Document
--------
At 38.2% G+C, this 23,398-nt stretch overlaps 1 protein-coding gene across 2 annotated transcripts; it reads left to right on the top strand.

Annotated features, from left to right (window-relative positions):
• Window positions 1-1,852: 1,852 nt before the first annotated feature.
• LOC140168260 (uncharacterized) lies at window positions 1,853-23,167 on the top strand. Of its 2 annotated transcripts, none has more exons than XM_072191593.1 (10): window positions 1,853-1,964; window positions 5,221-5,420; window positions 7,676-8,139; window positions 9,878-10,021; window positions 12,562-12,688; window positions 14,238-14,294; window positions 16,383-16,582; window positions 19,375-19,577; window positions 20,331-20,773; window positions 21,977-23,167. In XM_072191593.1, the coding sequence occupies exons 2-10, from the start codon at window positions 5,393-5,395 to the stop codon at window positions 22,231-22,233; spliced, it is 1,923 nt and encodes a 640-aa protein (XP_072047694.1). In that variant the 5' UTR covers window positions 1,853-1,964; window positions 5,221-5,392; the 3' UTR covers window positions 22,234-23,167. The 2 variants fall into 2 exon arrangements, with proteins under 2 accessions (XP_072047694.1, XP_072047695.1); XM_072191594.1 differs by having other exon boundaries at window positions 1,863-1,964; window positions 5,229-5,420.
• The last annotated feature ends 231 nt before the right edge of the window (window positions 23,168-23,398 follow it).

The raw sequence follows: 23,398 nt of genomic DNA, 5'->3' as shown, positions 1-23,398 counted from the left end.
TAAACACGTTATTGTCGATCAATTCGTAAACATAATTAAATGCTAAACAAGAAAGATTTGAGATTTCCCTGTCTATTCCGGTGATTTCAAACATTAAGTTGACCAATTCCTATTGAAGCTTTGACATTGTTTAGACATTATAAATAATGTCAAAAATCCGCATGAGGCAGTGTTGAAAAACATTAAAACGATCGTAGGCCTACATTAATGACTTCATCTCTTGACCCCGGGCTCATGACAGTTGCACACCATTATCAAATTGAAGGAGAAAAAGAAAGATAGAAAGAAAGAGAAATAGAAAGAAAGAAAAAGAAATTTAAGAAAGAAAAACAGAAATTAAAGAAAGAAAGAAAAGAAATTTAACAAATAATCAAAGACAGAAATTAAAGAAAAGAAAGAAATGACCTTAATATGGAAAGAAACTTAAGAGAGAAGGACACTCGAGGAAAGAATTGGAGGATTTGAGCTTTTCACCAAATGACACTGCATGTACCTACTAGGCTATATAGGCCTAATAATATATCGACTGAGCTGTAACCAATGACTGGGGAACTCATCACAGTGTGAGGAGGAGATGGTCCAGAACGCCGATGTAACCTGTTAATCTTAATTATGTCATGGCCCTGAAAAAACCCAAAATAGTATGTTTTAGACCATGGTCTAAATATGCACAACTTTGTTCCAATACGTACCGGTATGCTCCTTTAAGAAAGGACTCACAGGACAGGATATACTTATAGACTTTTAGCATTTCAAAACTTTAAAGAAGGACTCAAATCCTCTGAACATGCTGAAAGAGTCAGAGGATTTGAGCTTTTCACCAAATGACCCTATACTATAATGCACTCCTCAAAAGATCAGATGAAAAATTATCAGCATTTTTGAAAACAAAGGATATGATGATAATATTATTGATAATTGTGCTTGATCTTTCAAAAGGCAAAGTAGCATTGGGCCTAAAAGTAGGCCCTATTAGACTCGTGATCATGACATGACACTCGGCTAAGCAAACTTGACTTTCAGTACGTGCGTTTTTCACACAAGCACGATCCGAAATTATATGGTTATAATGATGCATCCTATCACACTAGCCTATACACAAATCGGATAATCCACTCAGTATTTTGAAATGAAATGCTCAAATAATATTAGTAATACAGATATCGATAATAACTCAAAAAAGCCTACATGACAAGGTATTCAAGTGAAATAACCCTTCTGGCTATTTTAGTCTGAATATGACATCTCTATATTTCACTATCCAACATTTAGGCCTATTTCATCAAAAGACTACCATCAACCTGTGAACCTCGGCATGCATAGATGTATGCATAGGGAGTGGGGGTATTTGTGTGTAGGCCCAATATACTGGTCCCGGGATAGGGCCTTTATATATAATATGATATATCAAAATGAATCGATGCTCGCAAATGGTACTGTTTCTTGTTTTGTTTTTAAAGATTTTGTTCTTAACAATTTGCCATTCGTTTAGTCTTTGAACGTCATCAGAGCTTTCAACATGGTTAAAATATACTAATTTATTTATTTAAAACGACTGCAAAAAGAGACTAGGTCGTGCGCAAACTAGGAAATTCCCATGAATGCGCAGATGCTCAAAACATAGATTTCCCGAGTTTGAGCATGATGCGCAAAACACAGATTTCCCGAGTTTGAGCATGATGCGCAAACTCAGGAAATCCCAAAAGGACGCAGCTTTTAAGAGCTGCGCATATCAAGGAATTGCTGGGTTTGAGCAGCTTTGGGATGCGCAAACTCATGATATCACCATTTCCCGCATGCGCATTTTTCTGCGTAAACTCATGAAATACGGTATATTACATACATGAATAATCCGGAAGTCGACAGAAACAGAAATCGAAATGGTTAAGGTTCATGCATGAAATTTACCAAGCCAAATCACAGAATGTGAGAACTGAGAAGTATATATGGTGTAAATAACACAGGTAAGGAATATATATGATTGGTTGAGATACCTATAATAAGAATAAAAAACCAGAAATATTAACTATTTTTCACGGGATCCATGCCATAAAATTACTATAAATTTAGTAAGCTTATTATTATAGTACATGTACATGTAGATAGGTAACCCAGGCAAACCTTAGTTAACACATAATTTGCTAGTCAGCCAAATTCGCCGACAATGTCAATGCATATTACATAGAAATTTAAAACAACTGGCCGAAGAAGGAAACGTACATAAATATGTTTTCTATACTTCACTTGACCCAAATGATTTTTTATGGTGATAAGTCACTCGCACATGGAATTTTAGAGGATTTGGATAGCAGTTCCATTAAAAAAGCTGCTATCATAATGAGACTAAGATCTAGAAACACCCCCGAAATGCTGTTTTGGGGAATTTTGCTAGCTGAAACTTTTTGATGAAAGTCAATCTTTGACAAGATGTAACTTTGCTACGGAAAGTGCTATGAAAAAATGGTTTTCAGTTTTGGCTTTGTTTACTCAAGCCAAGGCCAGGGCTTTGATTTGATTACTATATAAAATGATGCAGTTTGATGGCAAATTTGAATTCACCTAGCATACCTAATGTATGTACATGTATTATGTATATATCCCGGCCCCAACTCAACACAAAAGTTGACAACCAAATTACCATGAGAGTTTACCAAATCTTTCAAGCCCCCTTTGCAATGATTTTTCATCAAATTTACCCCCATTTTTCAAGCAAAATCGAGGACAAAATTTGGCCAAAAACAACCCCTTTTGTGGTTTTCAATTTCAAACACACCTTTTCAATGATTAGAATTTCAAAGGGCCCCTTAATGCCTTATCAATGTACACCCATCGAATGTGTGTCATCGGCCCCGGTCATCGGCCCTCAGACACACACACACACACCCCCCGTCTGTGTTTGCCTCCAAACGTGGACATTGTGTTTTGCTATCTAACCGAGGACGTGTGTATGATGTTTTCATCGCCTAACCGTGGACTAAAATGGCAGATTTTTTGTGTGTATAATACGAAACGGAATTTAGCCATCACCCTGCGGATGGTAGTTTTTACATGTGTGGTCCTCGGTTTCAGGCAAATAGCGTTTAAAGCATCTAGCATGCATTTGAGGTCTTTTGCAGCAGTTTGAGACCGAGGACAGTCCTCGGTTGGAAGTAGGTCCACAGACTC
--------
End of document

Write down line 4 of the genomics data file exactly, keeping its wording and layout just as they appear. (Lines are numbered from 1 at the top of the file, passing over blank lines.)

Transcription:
• LOC140168260 (uncharacterized) lies at window positions 1,853-23,167 on the top strand. Of its 2 annotated transcripts, none has more exons than XM_072191593.1 (10): window positions 1,853-1,964; window positions 5,221-5,420; window positions 7,676-8,139; window positions 9,878-10,021; window positions 12,562-12,688; window positions 14,238-14,294; window positions 16,383-16,582; window positions 19,375-19,577; window positions 20,331-20,773; window positions 21,977-23,167. In XM_072191593.1, the coding sequence occupies exons 2-10, from the start codon at window positions 5,393-5,395 to the stop codon at window positions 22,231-22,233; spliced, it is 1,923 nt and encodes a 640-aa protein (XP_072047694.1). In that variant the 5' UTR covers window positions 1,853-1,964; window positions 5,221-5,392; the 3' UTR covers window positions 22,234-23,167. The 2 variants fall into 2 exon arrangements, with proteins under 2 accessions (XP_072047694.1, XP_072047695.1); XM_072191594.1 differs by having other exon boundaries at window positions 1,863-1,964; window positions 5,229-5,420.